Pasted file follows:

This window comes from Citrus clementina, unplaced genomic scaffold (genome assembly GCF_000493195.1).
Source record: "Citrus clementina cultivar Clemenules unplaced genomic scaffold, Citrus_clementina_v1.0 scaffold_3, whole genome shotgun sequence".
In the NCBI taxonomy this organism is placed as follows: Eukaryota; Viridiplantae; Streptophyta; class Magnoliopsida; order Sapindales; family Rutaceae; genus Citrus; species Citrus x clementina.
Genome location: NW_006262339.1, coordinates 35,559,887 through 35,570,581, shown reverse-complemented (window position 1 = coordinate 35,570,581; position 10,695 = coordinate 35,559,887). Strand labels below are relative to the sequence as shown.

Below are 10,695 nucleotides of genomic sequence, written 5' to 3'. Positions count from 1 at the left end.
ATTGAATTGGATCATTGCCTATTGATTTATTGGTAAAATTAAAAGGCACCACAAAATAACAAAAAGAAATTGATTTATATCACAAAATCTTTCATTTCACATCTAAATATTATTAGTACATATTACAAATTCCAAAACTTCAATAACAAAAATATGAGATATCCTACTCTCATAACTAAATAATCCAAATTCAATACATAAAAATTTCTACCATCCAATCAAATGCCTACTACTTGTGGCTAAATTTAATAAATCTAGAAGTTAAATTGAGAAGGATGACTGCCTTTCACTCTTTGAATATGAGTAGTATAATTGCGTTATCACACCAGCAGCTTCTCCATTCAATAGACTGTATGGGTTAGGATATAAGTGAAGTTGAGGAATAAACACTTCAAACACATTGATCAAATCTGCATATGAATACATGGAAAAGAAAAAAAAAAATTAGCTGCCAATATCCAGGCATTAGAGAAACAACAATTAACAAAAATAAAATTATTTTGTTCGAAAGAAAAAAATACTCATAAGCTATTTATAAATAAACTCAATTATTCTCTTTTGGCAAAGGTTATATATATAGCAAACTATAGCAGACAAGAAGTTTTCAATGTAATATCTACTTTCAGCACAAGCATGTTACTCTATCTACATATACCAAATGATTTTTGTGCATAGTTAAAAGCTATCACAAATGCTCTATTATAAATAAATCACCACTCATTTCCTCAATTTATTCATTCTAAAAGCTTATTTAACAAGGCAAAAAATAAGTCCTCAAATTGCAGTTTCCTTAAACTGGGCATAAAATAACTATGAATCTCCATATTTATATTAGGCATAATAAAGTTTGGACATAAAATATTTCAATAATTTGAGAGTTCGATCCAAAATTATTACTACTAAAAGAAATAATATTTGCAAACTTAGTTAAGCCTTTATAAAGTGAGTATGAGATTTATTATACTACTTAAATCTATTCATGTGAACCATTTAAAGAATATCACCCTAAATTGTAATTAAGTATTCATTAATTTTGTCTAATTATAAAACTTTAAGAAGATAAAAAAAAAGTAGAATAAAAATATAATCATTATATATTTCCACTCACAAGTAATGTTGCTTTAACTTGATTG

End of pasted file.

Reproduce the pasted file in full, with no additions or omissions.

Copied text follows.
This window comes from Citrus clementina, unplaced genomic scaffold (genome assembly GCF_000493195.1).
Source record: "Citrus clementina cultivar Clemenules unplaced genomic scaffold, Citrus_clementina_v1.0 scaffold_3, whole genome shotgun sequence".
In the NCBI taxonomy this organism is placed as follows: Eukaryota; Viridiplantae; Streptophyta; class Magnoliopsida; order Sapindales; family Rutaceae; genus Citrus; species Citrus x clementina.
Genome location: NW_006262339.1, coordinates 35,559,887 through 35,570,581, shown reverse-complemented (window position 1 = coordinate 35,570,581; position 10,695 = coordinate 35,559,887). Strand labels below are relative to the sequence as shown.

Below are 10,695 nucleotides of genomic sequence, written 5' to 3'. Positions count from 1 at the left end.
ATTGAATTGGATCATTGCCTATTGATTTATTGGTAAAATTAAAAGGCACCACAAAATAACAAAAAGAAATTGATTTATATCACAAAATCTTTCATTTCACATCTAAATATTATTAGTACATATTACAAATTCCAAAACTTCAATAACAAAAATATGAGATATCCTACTCTCATAACTAAATAATCCAAATTCAATACATAAAAATTTCTACCATCCAATCAAATGCCTACTACTTGTGGCTAAATTTAATAAATCTAGAAGTTAAATTGAGAAGGATGACTGCCTTTCACTCTTTGAATATGAGTAGTATAATTGCGTTATCACACCAGCAGCTTCTCCATTCAATAGACTGTATGGGTTAGGATATAAGTGAAGTTGAGGAATAAACACTTCAAACACATTGATCAAATCTGCATATGAATACATGGAAAAGAAAAAAAAAAATTAGCTGCCAATATCCAGGCATTAGAGAAACAACAATTAACAAAAATAAAATTATTTTGTTCGAAAGAAAAAAATACTCATAAGCTATTTATAAATAAACTCAATTATTCTCTTTTGGCAAAGGTTATATATATAGCAAACTATAGCAGACAAGAAGTTTTCAATGTAATATCTACTTTCAGCACAAGCATGTTACTCTATCTACATATACCAAATGATTTTTGTGCATAGTTAAAAGCTATCACAAATGCTCTATTATAAATAAATCACCACTCATTTCCTCAATTTATTCATTCTAAAAGCTTATTTAACAAGGCAAAAAATAAGTCCTCAAATTGCAGTTTCCTTAAACTGGGCATAAAATAACTATGAATCTCCATATTTATATTAGGCATAATAAAGTTTGGACATAAAATATTTCAATAATTTGAGAGTTCGATCCAAAATTATTACTACTAAAAGAAATAATATTTGCAAACTTAGTTAAGCCTTTATAAAGTGAGTATGAGATTTATTATACTACTTAAATCTATTCATGTGAACCATTTAAAGAATATCACCCTAAATTGTAATTAAGTATTCATTAATTTTGTCTAATTATAAAACTTTAAGAAGATAAAAAAAAAGTAGAATAAAAATATAATCATTATATATTTCCACTCACAAGTAATGTTGCTTTAACTTGATTG